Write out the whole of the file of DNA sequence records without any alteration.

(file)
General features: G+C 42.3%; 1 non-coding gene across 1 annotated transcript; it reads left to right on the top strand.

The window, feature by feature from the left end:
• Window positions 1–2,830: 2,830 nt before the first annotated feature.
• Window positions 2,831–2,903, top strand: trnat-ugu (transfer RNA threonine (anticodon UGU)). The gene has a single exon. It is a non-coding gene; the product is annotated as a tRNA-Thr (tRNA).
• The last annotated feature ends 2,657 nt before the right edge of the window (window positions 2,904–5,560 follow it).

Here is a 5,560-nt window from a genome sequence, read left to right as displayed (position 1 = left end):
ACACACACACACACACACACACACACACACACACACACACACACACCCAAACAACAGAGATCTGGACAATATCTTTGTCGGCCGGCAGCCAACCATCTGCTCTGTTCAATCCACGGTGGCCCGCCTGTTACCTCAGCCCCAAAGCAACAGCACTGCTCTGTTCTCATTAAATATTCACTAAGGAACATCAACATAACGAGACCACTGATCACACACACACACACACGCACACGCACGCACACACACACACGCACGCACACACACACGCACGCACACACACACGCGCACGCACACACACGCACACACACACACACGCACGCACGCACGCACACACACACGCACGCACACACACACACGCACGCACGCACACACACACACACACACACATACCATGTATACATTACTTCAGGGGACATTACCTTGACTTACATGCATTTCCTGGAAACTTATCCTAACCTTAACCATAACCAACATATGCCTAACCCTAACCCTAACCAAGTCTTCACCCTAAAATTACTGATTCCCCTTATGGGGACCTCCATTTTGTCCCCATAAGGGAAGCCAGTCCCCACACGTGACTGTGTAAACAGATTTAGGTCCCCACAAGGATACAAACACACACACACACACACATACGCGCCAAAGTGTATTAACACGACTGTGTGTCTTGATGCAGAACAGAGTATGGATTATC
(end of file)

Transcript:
General features: G+C 42.3%; 1 non-coding gene across 1 annotated transcript; it reads left to right on the top strand.

The window, feature by feature from the left end:
• Window positions 1–2,830: 2,830 nt before the first annotated feature.
• Window positions 2,831–2,903, top strand: trnat-ugu (transfer RNA threonine (anticodon UGU)). The gene has a single exon. It is a non-coding gene; the product is annotated as a tRNA-Thr (tRNA).
• The last annotated feature ends 2,657 nt before the right edge of the window (window positions 2,904–5,560 follow it).

Here is a 5,560-nt window from a genome sequence, read left to right as displayed (position 1 = left end):
ACACACACACACACACACACACACACACACACACACACACACACACCCAAACAACAGAGATCTGGACAATATCTTTGTCGGCCGGCAGCCAACCATCTGCTCTGTTCAATCCACGGTGGCCCGCCTGTTACCTCAGCCCCAAAGCAACAGCACTGCTCTGTTCTCATTAAATATTCACTAAGGAACATCAACATAACGAGACCACTGATCACACACACACACACACGCACACGCACGCACACACACACACGCACGCACACACACACGCACGCACACACACACGCGCACGCACACACACGCACACACACACACACGCACGCACGCACGCACACACACACGCACGCACACACACACACGCACGCACGCACACACACACACACACACACATACCATGTATACATTACTTCAGGGGACATTACCTTGACTTACATGCATTTCCTGGAAACTTATCCTAACCTTAACCATAACCAACATATGCCTAACCCTAACCCTAACCAAGTCTTCACCCTAAAATTACTGATTCCCCTTATGGGGACCTCCATTTTGTCCCCATAAGGGAAGCCAGTCCCCACACGTGACTGTGTAAACAGATTTAGGTCCCCACAAGGATACAAACACACACACACACACACATACGCGCCAAAGTGTATTAACACGACTGTGTGTCTTGATGCAGAACAGAGTATGGATTATC